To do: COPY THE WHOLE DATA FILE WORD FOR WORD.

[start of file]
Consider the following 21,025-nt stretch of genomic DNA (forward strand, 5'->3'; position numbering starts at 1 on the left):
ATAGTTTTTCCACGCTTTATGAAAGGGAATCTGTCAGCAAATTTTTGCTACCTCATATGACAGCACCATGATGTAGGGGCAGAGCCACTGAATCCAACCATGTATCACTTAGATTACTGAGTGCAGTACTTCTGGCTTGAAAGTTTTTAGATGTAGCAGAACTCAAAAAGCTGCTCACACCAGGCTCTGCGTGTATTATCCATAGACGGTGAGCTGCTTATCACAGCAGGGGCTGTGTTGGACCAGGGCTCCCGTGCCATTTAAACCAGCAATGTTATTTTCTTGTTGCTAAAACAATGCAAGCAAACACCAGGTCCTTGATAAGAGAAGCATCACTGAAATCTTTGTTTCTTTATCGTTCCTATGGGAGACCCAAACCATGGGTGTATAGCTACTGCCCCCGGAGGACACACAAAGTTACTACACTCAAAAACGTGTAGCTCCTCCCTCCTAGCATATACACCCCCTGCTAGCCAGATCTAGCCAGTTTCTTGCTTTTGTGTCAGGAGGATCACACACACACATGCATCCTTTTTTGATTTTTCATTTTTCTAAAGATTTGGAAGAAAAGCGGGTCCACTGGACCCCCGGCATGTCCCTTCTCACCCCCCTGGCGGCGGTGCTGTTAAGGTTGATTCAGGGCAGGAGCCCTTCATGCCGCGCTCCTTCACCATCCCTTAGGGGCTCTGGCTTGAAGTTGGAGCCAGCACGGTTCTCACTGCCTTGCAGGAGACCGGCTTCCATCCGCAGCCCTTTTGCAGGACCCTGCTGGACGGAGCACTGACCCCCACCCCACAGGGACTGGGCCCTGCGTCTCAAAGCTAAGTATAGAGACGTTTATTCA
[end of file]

Consider the following 21,025-nt stretch of genomic DNA (forward strand, 5'->3'; position numbering starts at 1 on the left):
ATAGTTTTTCCACGCTTTATGAAAGGGAATCTGTCAGCAAATTTTTGCTACCTCATATGACAGCACCATGATGTAGGGGCAGAGCCACTGAATCCAACCATGTATCACTTAGATTACTGAGTGCAGTACTTCTGGCTTGAAAGTTTTTAGATGTAGCAGAACTCAAAAAGCTGCTCACACCAGGCTCTGCGTGTATTATCCATAGACGGTGAGCTGCTTATCACAGCAGGGGCTGTGTTGGACCAGGGCTCCCGTGCCATTTAAACCAGCAATGTTATTTTCTTGTTGCTAAAACAATGCAAGCAAACACCAGGTCCTTGATAAGAGAAGCATCACTGAAATCTTTGTTTCTTTATCGTTCCTATGGGAGACCCAAACCATGGGTGTATAGCTACTGCCCCCGGAGGACACACAAAGTTACTACACTCAAAAACGTGTAGCTCCTCCCTCCTAGCATATACACCCCCTGCTAGCCAGATCTAGCCAGTTTCTTGCTTTTGTGTCAGGAGGATCACACACACACATGCATCCTTTTTTGATTTTTCATTTTTCTAAAGATTTGGAAGAAAAGCGGGTCCACTGGACCCCCGGCATGTCCCTTCTCACCCCCCTGGCGGCGGTGCTGTTAAGGTTGATTCAGGGCAGGAGCCCTTCATGCCGCGCTCCTTCACCATCCCTTAGGGGCTCTGGCTTGAAGTTGGAGCCAGCACGGTTCTCACTGCCTTGCAGGAGACCGGCTTCCATCCGCAGCCCTTTTGCAGGACCCTGCTGGACGGAGCACTGACCCCCACCCCACAGGGACTGGGCCCTGCGTCTCAAAGCTAAGTATAGAGACGTTTATTCA